At least 18,000 people were reported to have died, and tens of thousands were injured, when a powerful 7.6-magnitude earthquake struck northern Pakistan and India yesterday. Among the dead were at least 400 schoolchildren, the bodies of 350 of whom, all girls, were pulled from the wreckage of a single school.
Entire villages appear to have been wiped from the map, and thousands of homes destroyed in a tremor so strong that buildings were rattled and swayed in the capitals of four countries, including Afghanistan and Bangladesh.
With communications cut over many of the areas involved, and roads blocked by landslides, there were fears that under the rubble of thousands of flattened homes could lie untold numbers of dead.
Today, Maj. Gen. Shaukat Sultan of the Pakistan army said that more than 18,020 people died — 17,155 of them in Pakistani Kashmir where the quake was centered. Authorities in India reported 360 deaths and 850 people injured.
It was at 8.50am local time, 4.50am London time, that the quake struck six miles underground at a point some 50 miles north of Islamabad, in the forest-clad mountains of Kashmir. It was followed over the next nine hours by 11 further tremors with magnitudes of 5.4 to 6.3, which shook buildings in Kabul, Dhaka and Delhi. The latter is more than 500 miles from the epicentre.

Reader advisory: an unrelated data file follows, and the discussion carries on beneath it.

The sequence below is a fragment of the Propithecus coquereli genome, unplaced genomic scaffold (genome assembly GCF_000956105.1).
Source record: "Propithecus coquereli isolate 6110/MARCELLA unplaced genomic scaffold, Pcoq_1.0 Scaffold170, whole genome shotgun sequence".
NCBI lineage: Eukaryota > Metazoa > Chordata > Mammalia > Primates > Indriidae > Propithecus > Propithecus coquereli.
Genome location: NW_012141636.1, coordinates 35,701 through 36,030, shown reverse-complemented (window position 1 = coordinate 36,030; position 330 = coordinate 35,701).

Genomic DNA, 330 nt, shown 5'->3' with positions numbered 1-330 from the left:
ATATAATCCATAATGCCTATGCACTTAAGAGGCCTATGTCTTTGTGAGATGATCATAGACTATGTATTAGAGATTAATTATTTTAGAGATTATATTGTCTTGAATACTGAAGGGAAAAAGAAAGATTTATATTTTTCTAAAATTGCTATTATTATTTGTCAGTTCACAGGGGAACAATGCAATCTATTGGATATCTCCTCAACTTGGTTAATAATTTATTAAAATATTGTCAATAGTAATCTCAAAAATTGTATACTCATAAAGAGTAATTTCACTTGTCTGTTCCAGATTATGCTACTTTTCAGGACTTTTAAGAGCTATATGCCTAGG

But the most sickening damage was wreaked close to the heart of the quake.In a school in Mansehra district more than 350 children were killed when buildings collapsed; 50 died at another school. In one district of Pakistan's North-west Frontier Province alone, more than 500 people were reported killed, and some villages all but obliterated.
Muzaffarabad, the capital of Pakistani-controlled Kashmir, was especially badly hit, and cut off by landslides from the rest of the country. There were reports of two schools, a hospital, and as yet countless homes reduced to rubble. One eyewitness said that "the whole city has been flattened".
In Islamabad, scores of people were feared killed or trapped in two 12-storey apartment blocks. Residents struggled to shift heavy concrete with bare hands. A resident of one block, Sabahat Ahmed, said: "By the time the second tremor hit, the building had already started to collapse ... I heard and saw people in a state of panic, and many were stuck under the building."
On the Indian side of Kashmir, police said the earthquake had killed 213 people and injured hundreds more. Half the deaths were in Uri, the last town on a highway connecting the two sides of the violence-scarred region. The dead included 15 soldiers, some in bunkers by the ceasefire line between India and Pakistan.
Pledges of international support arrived within hours, but details of the devastation were difficult to obtain. Telephone lines were down, mobile networks overwhelmed and relief efforts hampered by landslides and heavy rain.Reuse content